With over 600 muscles and miles of connective tissue (fascia) in our bodies, physical activity and daily movement is the key to resilience, energy and better quality of life. Fascia is the largest sensory organ in the body and responds poorly to too much sitting by getting disorganized and messy which leaves us feeling achy and cranky. Think of a tangled up spider web versus a freshly spun web – the shape is different, more symmetrical and functions better.
If you have ever had a massage and it felt like the therapist’s hands were encountering all kinds of speed bumps, crunchy spots or tender areas, these signals are often indicators of accumulated tension leading to restricted blood and oxygen flow within the muscles and connective tissue. The sensory nerves within this fascia system responds to stress whether that is beneficial stress from exercise or bad stress from being too much in our head or the stress of inactivity resulting in stiffer joints, constriction, heightened inflammation or pain.
Where does our energy come from?
Primarily from the health and resilience of our cells. To be healthier and happier, our cells need oxygen, water, nutrients and the ability to eliminate waste efficiently. A fit, resilient body has better circulation and oxygenation and more easily carries nutrients to the cells while optimally evacuating waste leading to greater vitality.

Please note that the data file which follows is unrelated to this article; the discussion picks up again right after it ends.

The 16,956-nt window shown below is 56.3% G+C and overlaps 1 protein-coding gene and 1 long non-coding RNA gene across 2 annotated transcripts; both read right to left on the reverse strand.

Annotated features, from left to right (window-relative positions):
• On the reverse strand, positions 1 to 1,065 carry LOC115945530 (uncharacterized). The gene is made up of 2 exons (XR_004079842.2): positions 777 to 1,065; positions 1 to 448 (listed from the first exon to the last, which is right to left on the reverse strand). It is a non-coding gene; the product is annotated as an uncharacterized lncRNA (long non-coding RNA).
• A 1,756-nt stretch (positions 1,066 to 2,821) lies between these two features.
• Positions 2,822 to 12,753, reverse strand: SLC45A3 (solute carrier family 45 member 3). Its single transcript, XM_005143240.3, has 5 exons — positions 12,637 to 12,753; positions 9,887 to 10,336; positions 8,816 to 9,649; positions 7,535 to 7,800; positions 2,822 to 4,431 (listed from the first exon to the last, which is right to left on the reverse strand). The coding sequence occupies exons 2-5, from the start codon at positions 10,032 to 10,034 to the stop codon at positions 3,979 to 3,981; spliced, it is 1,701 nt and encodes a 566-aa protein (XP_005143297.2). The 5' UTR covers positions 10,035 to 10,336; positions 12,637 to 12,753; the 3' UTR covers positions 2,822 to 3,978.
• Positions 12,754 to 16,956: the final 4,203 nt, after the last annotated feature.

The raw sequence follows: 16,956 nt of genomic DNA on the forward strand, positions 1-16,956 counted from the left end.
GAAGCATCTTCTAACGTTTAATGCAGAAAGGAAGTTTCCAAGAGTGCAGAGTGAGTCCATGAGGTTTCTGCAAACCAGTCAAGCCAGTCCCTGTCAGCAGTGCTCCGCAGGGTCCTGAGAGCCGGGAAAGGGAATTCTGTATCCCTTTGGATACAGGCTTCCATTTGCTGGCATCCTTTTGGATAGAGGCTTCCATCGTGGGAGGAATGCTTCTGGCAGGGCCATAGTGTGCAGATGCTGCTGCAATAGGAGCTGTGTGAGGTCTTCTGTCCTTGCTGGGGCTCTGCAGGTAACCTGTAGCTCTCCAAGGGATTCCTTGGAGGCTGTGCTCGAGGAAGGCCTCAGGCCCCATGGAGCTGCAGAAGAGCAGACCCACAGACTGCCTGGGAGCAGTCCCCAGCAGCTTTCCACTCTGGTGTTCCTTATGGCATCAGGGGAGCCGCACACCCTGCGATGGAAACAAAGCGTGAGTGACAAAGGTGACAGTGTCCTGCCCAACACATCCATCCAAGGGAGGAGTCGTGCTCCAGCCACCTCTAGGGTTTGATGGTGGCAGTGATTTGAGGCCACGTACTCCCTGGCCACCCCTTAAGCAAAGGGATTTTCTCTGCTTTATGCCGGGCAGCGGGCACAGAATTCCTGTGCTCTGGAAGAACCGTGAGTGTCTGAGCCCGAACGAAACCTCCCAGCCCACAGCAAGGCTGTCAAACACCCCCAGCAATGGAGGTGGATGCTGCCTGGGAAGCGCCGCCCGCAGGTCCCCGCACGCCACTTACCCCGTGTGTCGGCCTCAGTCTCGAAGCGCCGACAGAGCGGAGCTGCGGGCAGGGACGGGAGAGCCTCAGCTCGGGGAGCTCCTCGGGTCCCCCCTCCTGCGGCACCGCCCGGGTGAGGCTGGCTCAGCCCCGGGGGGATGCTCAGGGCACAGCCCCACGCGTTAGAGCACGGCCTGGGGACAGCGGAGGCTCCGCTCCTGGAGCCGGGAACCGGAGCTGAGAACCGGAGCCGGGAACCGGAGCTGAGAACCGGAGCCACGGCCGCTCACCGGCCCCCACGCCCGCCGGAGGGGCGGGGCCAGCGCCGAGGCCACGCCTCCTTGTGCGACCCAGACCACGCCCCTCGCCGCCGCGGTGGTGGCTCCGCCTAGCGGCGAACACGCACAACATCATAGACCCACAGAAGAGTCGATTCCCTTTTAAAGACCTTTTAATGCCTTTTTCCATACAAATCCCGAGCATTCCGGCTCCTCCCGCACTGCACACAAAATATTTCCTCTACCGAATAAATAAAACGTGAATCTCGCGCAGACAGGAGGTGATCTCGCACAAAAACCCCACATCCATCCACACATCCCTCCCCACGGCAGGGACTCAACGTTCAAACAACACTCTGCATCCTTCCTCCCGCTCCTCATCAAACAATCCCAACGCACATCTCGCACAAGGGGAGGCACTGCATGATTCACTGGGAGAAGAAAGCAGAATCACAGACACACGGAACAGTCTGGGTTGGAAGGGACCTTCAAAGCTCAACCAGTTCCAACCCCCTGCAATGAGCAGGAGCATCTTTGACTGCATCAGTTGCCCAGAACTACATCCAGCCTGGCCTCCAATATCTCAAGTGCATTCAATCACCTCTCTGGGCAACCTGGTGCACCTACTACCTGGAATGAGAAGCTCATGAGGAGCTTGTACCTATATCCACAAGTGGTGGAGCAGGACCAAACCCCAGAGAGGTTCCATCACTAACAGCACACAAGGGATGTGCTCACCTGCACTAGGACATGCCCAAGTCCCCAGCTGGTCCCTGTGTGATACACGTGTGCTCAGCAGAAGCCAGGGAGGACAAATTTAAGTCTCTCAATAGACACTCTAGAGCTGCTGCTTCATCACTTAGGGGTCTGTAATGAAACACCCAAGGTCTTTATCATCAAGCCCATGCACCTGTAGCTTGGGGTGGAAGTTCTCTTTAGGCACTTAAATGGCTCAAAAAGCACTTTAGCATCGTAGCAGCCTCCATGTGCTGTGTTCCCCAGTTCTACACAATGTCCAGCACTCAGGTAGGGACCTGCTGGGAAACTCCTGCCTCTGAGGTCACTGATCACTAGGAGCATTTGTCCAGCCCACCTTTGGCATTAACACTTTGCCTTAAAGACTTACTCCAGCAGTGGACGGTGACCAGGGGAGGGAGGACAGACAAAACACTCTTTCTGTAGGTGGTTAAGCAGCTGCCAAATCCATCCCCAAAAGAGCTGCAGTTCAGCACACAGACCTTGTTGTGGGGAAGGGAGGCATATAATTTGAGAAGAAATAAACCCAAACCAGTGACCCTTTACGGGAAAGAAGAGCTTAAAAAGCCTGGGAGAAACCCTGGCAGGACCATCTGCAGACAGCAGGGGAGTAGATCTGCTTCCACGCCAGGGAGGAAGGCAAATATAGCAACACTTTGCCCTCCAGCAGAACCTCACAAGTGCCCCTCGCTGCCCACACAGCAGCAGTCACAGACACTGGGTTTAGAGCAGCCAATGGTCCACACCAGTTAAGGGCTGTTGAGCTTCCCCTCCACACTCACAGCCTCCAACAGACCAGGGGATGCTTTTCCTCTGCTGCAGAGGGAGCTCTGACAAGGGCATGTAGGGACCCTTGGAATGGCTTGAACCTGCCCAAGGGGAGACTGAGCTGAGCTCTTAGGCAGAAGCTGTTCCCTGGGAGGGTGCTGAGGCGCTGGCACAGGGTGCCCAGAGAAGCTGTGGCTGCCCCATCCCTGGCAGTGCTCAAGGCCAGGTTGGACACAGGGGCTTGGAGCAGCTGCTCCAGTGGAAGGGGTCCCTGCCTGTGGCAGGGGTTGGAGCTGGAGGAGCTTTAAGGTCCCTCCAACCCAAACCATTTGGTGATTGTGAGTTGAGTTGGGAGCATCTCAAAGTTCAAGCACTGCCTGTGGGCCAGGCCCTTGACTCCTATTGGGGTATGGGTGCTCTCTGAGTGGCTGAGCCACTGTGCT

If your body is sending you signals of sluggishness, brain fog, achy joints, and not much spring in your step then thank your body for the message and get yourself into a healthier routine now.
A structured breathing practice like we do in yoga class combined with compressive postures help stimulate our inner organs and restore health or an invigorating walk in nature will also help offer benefits of better circulation and oxygen transport to the cells providing a healthier, happier outlook on life.
5 minutes of movement is easier than you might think
Besides yoga practices or workouts, I like to infuse movement into my day just before meal times since it makes it easy to remember: wall sits or squats in the kitchen, rebounding/shaking when I get up from my chair, and stretching when I wake up in the morning are a few ways of infusing 5 minutes of movement easily into already established daily routines.
Our cells and connective tissue also need good hydration to keep us looking and feeling youthful and vibrant. Start your day upon waking with two tall glasses of water and some rebounding/shaking or stretching, even just 5-10 minutes will stimulate better circulation throughout your body. Along with healthy nutrition, daily movement and rhythmic physical activity helps keep our bodies tuned up with a spring in our step, naturally energized and mentally sharp.
3 signs your body is ready for a tune up
1. The simplest of daily activities and movements are hard to do
You struggle to lift the 30-pound bag of dog food into your cart or car or you’ve stopped eating pickles because you can’t open the jar anymore.
Muscle strength is directly correlated to how you age, since you actually lose muscle mass the older you get, making you progressively weaker, says Barry Sears, PhD, author of the Zone Diet book series and president of the non-profit Inflammation Research Foundation in Peabody, MA. This isn’t destiny, however. You can increase your strength and build back some muscle mass.